It looks like its sort of official – we are in a (national) recession. The last straw was the weak retail sales report just announced and weak employment in a report issued last Friday. A “recession” won’t be officially confirmed until after it’s over. Recession is official once there are 2 consecutive quarters of negative growth in GDP which is the expectation for the next 2 quarters (1Q08, 2Q08)

The characteristics of a recession tend to be rising unemployment (falling employment), declining housing prices and elimination of inflation (usually). These conditions could continue to make the dollar weaker, which keeps the pressure on for foreign demand, but weakens other sources of demand through layoffs and reduced compensation.

The Wall Street Journal’s survey of economists yesterday indicated that not only is there a risk of a recession, we are actually in one.

One of the authors of the economist survey for the WSJ, Phil Izzo, gives a good video overview on the sentiments expressed.

The current administration had to deal with a recession back in 2001. It now has the pleasure of dealing with a second recession, something that does not often occur within the same administration. Today, President Bush acknowledged that there are tough times ahead. While it is good to hear that the administration is now very concerned, I am not sure how this helps the economy. Their plan to bolster the mortgage credit markets, while addressing the obvious, (released yesterday) also seems to be watered down.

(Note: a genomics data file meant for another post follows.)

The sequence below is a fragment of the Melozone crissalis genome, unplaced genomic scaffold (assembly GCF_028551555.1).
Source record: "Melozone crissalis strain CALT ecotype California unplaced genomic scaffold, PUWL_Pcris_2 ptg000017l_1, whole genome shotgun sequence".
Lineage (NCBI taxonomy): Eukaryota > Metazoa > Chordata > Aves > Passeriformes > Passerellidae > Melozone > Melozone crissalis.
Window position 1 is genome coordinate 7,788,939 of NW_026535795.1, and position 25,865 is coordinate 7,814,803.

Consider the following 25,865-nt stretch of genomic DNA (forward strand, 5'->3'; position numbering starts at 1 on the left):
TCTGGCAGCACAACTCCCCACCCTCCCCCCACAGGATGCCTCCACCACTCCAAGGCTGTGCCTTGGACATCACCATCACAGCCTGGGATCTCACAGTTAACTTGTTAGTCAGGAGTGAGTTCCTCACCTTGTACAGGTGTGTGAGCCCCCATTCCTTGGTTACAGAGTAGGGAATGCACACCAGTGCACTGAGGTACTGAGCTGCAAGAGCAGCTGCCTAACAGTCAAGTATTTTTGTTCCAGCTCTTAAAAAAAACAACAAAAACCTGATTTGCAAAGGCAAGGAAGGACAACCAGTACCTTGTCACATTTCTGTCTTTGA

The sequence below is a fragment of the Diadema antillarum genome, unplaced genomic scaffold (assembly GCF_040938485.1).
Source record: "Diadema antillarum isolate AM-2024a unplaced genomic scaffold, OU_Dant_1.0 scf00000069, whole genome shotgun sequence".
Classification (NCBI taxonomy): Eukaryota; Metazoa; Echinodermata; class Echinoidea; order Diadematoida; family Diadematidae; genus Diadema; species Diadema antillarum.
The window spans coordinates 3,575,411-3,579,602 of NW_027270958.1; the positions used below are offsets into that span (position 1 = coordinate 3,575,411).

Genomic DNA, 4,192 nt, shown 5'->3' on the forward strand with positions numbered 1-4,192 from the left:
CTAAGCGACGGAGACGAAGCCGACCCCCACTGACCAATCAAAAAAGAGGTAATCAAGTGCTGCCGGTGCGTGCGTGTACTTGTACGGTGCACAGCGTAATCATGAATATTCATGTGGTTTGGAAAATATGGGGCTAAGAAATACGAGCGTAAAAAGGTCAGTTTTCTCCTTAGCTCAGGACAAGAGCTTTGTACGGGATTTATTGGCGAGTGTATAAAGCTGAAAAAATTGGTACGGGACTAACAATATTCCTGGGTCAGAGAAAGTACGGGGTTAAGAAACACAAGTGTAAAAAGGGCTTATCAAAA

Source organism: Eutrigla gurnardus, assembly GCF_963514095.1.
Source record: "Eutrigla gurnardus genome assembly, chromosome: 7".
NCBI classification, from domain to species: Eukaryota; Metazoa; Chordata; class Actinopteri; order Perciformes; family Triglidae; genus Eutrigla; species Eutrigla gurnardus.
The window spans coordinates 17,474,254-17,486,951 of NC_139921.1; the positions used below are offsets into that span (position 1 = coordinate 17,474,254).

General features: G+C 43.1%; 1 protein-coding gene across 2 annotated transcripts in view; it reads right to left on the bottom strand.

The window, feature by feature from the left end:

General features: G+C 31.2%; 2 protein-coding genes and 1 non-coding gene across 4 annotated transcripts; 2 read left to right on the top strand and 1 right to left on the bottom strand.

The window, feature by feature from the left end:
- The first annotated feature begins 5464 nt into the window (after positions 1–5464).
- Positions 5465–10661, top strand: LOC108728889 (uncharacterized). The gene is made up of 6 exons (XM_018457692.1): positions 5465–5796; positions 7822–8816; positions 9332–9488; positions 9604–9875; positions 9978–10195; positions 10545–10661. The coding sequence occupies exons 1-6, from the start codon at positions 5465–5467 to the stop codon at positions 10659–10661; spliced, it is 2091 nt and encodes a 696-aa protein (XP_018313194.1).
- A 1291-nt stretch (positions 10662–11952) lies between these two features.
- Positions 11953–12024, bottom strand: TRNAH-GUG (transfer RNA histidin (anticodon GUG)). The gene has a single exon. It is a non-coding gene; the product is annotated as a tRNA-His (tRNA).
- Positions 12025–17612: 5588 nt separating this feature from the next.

In a joint study by Duke University and CFO magazine, they concluded:

Optimism among U.S. CFOs has plummeted this quarter, with three-quarters of them predicting a recession at some point during 2008. Even grimmer: They expect inflation will rise to 3 percent this year. Grimmest: Nearly 90 percent say the economy will not rebound until 2009.

Weak consumer demand and turmoil in the credit and housing markets are the top macro-concerns of top finance executives. The high cost of labor ranked as the top internal concern.

Here’s the CFO Magazine article link.

Here’s the Duke University release link.

Top corporate concerns were:

Concerns about weak consumer demand, credit markets, housing market fallout and high fuel costs top the list of CFO macro-concerns about the U.S. economy.

Housing and the credit crunch seems to have been the last straw. Here’s an overview about the situation I wrote about a year ago, in anticipation of this moment.

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